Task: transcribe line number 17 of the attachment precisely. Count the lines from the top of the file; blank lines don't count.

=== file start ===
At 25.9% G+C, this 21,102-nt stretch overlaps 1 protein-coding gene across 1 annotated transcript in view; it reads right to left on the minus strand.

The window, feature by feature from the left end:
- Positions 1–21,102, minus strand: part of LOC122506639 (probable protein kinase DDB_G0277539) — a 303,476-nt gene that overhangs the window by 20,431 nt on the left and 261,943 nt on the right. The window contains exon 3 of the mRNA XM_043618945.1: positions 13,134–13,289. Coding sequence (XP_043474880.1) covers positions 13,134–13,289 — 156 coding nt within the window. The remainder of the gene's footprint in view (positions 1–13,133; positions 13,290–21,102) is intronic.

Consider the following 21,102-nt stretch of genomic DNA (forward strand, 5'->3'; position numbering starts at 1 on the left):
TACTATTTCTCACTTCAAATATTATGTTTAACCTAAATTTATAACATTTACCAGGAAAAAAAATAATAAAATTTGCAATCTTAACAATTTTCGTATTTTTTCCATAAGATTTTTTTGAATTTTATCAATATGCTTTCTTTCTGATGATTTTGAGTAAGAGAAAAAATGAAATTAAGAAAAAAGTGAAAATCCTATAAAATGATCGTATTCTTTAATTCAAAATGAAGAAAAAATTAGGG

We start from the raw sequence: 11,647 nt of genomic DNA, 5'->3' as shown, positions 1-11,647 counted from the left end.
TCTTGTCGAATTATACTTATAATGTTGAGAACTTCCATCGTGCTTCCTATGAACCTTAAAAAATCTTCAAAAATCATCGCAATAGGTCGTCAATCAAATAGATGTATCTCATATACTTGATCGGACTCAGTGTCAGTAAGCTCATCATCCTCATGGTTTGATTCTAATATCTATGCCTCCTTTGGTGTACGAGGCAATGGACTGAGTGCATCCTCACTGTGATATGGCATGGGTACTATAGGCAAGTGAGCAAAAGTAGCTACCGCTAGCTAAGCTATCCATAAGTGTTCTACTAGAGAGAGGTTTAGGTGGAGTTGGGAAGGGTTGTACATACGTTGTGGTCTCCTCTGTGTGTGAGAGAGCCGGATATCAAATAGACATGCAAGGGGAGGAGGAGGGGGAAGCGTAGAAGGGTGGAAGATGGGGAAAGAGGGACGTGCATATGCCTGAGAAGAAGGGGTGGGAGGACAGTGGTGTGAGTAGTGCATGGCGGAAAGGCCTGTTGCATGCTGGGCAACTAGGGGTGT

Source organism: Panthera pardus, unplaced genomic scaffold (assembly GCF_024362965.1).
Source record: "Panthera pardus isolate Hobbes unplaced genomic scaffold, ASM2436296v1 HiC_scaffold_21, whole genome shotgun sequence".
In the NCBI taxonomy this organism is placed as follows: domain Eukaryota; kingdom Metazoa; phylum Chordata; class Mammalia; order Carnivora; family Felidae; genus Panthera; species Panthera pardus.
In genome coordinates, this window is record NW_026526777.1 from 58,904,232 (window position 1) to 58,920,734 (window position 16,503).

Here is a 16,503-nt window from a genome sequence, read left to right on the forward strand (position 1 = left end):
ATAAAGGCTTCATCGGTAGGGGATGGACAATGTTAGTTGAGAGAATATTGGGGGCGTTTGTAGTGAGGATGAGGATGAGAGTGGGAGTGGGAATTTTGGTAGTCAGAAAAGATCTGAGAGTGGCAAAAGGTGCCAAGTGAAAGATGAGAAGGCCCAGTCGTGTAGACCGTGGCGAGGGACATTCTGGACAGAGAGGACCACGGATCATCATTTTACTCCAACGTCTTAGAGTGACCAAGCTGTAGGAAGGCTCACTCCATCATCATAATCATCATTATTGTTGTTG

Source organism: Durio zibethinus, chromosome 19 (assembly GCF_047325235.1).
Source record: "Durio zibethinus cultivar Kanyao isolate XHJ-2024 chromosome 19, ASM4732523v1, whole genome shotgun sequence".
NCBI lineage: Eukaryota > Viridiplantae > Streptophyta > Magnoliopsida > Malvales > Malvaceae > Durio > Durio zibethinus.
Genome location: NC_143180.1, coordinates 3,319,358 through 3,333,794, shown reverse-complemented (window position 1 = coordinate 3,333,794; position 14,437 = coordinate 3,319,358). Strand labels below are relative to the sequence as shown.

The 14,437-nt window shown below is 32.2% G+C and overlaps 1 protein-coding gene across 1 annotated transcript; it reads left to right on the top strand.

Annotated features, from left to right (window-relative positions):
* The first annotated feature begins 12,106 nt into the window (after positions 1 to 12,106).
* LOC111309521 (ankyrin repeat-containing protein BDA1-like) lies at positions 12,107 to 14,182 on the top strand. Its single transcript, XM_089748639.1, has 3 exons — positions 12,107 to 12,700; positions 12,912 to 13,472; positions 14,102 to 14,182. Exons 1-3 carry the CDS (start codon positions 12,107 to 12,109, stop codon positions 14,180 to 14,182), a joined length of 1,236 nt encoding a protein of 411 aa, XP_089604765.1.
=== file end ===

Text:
Genome location: NC_143180.1, coordinates 3,319,358 through 3,333,794, shown reverse-complemented (window position 1 = coordinate 3,333,794; position 14,437 = coordinate 3,319,358). Strand labels below are relative to the sequence as shown.